Salary Continuation Plans
A salary continuation plan is a corporate sponsored benefit generally designed to replace an executive's income in the event of his/her death, retirement or disability. The benefit plan is exempt from ERISA and must be confined to a select group of highly compensated people. Because it is exempt from ERISA and is a non-qualified benefit, the company may decide which executives participate and the level of their benefit. For example, the CEO might have 100% of his/her salary replaced by the plan while other executives may have a smaller percentage of their income replaced. In addition, the company may have a "years of service" requirement before the executive is eligible for the benefit. This type of benefit, as opposed to a deferred compensation plan, is fully funded by the company.
A plan begins with a written agreement (Plan Document) outlining the provisions of the plan including how the participating executive qualifies for a benefit. The advantages to the company of establishing a salary continuation plan are:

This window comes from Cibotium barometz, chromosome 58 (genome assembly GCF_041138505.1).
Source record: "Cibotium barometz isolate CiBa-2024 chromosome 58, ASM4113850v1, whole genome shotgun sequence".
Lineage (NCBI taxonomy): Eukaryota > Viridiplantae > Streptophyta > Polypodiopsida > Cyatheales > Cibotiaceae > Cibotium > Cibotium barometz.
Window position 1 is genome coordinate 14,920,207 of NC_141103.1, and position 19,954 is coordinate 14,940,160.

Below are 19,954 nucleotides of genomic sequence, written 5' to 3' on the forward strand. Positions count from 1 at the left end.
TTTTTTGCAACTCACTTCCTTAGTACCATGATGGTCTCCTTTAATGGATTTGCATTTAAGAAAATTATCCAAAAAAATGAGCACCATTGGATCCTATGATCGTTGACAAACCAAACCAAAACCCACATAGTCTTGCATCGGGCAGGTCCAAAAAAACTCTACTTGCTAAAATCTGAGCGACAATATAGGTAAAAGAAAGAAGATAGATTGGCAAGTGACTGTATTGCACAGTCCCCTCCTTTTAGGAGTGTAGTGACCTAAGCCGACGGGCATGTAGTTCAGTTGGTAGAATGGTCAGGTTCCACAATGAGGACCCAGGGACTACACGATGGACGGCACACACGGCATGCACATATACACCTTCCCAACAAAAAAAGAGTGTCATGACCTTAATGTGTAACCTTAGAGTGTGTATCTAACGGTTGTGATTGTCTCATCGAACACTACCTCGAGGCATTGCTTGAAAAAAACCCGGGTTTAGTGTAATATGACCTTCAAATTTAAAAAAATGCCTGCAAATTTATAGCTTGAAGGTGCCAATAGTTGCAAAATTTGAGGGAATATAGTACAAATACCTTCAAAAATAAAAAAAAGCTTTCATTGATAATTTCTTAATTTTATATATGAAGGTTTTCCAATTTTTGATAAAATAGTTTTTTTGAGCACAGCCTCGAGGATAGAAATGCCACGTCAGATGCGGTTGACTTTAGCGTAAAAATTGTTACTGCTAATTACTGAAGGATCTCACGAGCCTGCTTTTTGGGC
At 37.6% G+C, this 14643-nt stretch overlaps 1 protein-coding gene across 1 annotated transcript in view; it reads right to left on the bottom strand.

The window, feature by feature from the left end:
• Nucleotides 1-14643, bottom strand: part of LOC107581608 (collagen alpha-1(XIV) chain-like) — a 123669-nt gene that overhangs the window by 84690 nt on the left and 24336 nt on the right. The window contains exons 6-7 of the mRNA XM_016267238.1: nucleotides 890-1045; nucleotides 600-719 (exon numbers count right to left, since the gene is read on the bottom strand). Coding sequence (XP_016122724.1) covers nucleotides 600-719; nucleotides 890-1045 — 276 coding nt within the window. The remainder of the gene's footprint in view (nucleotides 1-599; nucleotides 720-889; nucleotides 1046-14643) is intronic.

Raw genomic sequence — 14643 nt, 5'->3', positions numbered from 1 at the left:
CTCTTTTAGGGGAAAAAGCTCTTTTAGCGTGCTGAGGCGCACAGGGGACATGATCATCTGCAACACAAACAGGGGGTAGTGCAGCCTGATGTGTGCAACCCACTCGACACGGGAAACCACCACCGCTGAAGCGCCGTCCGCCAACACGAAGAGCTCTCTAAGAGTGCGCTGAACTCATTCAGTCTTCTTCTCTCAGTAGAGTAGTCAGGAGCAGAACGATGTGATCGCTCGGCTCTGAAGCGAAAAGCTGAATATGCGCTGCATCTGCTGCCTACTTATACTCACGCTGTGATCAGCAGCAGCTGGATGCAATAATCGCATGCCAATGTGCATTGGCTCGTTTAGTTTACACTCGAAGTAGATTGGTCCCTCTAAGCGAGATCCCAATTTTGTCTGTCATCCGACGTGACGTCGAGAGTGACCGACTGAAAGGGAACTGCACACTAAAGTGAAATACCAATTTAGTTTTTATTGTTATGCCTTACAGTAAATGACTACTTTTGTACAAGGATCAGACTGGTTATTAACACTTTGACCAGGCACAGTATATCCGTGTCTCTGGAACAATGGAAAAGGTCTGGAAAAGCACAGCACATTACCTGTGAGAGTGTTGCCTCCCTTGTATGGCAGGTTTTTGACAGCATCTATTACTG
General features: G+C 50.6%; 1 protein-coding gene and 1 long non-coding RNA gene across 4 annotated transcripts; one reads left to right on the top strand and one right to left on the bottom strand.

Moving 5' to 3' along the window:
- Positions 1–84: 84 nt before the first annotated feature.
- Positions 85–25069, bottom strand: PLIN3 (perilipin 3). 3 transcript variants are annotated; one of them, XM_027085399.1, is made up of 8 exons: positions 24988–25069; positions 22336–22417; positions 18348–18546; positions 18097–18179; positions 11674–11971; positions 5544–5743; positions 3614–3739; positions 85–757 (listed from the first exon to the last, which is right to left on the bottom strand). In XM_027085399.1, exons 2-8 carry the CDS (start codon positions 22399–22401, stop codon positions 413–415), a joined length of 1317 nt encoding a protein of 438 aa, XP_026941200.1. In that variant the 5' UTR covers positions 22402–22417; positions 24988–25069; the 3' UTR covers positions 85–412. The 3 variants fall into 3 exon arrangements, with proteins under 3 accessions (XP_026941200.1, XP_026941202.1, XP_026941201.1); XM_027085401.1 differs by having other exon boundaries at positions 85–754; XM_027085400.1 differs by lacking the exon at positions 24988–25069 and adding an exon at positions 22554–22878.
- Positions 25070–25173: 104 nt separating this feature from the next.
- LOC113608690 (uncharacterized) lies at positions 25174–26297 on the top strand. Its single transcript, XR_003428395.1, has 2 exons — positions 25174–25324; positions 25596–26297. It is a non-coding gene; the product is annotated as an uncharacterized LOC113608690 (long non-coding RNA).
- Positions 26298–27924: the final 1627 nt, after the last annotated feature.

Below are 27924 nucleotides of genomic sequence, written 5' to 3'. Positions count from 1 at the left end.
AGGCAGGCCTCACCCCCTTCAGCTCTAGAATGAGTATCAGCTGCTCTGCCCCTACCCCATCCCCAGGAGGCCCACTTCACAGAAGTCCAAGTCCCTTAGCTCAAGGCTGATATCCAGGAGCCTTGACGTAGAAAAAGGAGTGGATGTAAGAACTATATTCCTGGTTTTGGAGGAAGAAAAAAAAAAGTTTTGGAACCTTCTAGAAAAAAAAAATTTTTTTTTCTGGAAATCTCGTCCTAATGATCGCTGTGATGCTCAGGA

- Its simplicity and ease of administration;
- They assist in the attraction and retention of key executives;
- They are flexible, allowing for different benefit levels and vesting schedules;
- With life insurance, company plan costs can be recovered.
Some of the benefits to executives are:
- Personal financial security;
- Benefit amounts can be negotiated with the employer;
- Acts as a supplement to the 401(k) plan for retirement.
Corporate owned life insurance (COLI) is an excellent way to fund a salary continuation death and retirement benefit. The cash value grows tax-free on the corporate balance sheet and can be used to pay the retirement benefit. An individual supplemental disability policy is then used to fund the disability benefit that cannot be funded by the group long term disability plan.